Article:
100th Anniversary of the Battle of Vimy Ridge

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Re: 100th Anniversary of the Battle of Vimy Ridge

Post by bruce72 on Sun 09 Apr 2017, 16:24

Sorry for the sideways pictures. I don't know how to fix it.

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Government of Canada delegation travels to Ottawa for unforgettable experience

Post by Trooper on Tue 11 Apr 2017, 17:18

Government of Canada delegation travels to Ottawa for unforgettable experience



Delegates mark the 100th anniversary of the Battle of Vimy Ridge and the First World War at Vimy 100 events and ceremonies

OTTAWA, April 11, 2017 /CNW/ - Last week, 30 delegates traveled to Ottawa to mark the 100th anniversary of the Battle of Vimy Ridge and the First World War. The delegates were nominated by Veteran organizations across Canada based on their personal connection to Vimy Ridge. The group participated in a number of commemorative events and activities in the nation's capital to mark the significance of the battle in Canada's military history.

During their stay in Ottawa, the delegates toured Rideau Hall and enjoyed a reception with His Excellency the Right Honourable David Johnston, Governor General and Commander-in-Chief of Canada. The delegation also explored the Peace Tower and the Memorial Chamber at Parliament Hill, attended an Indigenous ceremony at the Aboriginal Monument, and shared their stories with the Encounters with Canada youth delegates. The delegation also attended special events at the National War Memorial this weekend, including the evening of remembrance on April 8 and the commemorative ceremony on April 9.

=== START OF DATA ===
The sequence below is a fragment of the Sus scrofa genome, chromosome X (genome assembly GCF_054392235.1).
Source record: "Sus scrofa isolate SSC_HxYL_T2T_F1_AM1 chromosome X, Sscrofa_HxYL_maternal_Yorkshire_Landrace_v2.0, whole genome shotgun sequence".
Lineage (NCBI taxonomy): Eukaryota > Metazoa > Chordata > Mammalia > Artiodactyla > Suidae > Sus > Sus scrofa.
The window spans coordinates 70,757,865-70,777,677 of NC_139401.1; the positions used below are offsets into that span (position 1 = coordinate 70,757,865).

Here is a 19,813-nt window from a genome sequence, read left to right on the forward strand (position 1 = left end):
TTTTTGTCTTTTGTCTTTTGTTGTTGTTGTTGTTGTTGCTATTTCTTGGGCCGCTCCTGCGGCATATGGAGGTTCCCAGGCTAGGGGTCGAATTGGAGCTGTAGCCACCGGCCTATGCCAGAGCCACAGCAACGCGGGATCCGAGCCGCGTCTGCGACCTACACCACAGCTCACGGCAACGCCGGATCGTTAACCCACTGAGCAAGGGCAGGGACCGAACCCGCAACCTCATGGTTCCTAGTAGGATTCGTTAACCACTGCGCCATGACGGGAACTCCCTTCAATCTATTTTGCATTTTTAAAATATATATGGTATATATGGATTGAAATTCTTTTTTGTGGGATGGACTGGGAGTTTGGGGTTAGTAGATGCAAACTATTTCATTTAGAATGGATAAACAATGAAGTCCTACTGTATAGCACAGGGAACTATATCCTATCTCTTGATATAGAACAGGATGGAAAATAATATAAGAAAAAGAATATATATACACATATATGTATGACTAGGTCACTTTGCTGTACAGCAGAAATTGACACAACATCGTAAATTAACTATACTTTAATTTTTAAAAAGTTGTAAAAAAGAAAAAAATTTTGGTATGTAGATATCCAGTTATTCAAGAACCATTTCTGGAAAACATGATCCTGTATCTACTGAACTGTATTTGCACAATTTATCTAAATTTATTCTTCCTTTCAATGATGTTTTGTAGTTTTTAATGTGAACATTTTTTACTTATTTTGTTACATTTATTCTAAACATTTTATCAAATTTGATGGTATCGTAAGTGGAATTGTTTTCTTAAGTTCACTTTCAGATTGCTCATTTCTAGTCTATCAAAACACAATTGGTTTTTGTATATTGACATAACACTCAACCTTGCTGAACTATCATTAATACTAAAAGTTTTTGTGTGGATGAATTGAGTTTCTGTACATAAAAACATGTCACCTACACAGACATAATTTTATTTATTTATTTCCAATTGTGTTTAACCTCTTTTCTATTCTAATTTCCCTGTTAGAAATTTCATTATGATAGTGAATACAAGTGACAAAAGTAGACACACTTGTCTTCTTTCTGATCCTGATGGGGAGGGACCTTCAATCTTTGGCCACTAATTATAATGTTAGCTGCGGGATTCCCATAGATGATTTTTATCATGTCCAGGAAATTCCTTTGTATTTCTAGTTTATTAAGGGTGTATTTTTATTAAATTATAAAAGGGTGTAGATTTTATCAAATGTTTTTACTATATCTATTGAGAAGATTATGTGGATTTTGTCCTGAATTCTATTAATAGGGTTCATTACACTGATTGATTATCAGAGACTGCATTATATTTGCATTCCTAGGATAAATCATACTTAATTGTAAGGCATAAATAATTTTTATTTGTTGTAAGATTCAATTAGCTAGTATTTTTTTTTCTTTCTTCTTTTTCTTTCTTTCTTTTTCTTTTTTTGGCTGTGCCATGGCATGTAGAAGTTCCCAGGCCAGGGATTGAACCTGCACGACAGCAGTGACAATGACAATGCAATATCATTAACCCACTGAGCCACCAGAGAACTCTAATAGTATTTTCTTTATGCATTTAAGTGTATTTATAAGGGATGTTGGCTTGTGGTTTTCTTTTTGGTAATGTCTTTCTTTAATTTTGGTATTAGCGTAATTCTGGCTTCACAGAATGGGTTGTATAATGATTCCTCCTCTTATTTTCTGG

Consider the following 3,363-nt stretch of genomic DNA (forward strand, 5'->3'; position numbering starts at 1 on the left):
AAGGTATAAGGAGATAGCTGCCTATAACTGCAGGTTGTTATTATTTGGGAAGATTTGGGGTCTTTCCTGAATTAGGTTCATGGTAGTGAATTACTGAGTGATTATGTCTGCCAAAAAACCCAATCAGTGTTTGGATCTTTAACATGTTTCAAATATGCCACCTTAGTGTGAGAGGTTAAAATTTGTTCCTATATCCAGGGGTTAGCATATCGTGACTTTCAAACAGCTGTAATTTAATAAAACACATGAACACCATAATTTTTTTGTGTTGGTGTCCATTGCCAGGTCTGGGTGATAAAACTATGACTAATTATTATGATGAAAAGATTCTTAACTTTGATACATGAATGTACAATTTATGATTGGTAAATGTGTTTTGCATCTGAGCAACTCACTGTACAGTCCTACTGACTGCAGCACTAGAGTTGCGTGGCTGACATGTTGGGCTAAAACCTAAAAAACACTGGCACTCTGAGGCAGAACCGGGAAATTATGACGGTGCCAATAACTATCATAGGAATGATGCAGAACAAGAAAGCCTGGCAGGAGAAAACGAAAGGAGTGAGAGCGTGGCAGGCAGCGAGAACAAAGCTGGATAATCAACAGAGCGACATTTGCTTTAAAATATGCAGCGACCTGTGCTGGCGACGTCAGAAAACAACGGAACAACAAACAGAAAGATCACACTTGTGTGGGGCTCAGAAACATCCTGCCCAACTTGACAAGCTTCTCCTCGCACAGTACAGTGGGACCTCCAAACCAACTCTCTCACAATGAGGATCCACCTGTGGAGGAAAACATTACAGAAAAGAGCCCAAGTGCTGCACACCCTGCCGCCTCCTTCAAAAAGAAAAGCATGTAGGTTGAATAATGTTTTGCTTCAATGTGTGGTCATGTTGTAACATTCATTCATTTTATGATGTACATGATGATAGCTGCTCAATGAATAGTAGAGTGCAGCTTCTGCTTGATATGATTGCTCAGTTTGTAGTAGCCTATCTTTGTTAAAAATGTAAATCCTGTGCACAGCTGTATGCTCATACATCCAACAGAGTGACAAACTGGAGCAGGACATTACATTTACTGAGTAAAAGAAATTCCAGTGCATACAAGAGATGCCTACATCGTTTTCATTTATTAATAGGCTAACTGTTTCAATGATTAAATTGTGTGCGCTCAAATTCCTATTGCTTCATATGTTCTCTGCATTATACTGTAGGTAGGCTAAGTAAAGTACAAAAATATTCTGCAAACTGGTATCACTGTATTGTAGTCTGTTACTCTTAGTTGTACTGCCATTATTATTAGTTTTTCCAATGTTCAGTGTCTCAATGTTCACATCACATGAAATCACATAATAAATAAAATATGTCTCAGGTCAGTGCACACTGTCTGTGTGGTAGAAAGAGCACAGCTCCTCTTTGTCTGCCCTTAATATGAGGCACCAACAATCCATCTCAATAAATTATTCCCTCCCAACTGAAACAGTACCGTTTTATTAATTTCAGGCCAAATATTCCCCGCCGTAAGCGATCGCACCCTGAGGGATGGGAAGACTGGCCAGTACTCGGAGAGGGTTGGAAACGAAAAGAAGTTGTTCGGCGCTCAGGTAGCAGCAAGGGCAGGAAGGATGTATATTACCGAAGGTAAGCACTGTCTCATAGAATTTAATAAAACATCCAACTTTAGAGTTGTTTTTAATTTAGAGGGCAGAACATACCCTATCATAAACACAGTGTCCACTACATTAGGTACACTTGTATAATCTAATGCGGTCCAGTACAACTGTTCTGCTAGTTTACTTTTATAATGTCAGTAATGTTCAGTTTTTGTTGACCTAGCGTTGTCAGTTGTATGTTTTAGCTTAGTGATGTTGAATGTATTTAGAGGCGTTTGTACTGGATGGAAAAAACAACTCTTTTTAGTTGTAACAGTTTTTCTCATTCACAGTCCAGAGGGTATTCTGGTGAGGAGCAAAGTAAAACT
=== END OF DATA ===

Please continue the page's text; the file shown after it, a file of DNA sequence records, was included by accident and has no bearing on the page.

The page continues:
The delegation was also invited to attend a Citizenship Ceremony on April 7 at the Canadian War Museum. On this day, they witnessed 30 people from 18 countries become Canadian citizens after taking the Oath of Citizenship in the Barney Danson Theatre.

"It's been a once in a lifetime experience to be here as the Silver Cross Mother representing all those who have lost a son or daughter in the military. The ceremonies in Ottawa were wonderful. They were emotional, real, and they really gave me a greater understanding of how important this battle was in Canada's history. There have been many real connections made here this week. You almost feel like close friends and family."
Colleen Fitzpatrick, 2016 National Memorial (Silver) Cross Mother

"I thought the week was very informative. The people were very friendly and it was emotional hearing their different stories and experiences. It brings back many memories. I was especially impressed with the visit to Parliament Hill and the Vimy Exhibit at the Canadian War Museum."
Donald Gillespie, Government of Canada delegate in Ottawa

  • As there are no longer any First World War Veterans alive, Veterans Affairs Canada invited Veteran organizations across Canada to nominate a representative who has a personal connection to the Battle of Vimy Ridge or the First World War.

  • Veterans Affairs Canada asked Encounters with Canada to nominate 26 youth to join the Government of Canada delegation at events on April 8 and 9 in Ottawa. These youth, aged 14-17, have a keen interest in our country's military history and participated in the Encounters with Canada's "Vimy: Canada's Coming of Age" theme week.

  • An official Government of Canada delegation traveled to France to mark the 100th anniversary of the Battle of Vimy Ridge. The delegation included Veterans from Veterans' and Indigenous organizations guests who have direct family ties to soldiers who fought in the First World War; and parliamentarians.